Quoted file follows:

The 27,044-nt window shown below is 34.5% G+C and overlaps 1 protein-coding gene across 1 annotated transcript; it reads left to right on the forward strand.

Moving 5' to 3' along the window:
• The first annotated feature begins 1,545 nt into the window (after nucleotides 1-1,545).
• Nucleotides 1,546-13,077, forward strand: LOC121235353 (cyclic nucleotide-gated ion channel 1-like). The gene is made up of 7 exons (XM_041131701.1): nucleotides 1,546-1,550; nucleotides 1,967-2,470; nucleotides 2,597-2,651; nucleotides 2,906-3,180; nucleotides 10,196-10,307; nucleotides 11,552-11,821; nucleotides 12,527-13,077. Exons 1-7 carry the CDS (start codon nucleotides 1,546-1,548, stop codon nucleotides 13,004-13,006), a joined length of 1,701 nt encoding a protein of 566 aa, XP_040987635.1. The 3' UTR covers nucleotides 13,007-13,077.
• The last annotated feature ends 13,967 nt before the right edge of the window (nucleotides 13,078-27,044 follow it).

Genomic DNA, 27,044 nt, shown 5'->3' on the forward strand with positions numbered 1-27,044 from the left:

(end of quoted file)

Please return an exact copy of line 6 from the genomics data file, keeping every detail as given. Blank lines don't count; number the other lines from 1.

Genomic DNA, 27,044 nt, shown 5'->3' on the forward strand with positions numbered 1-27,044 from the left: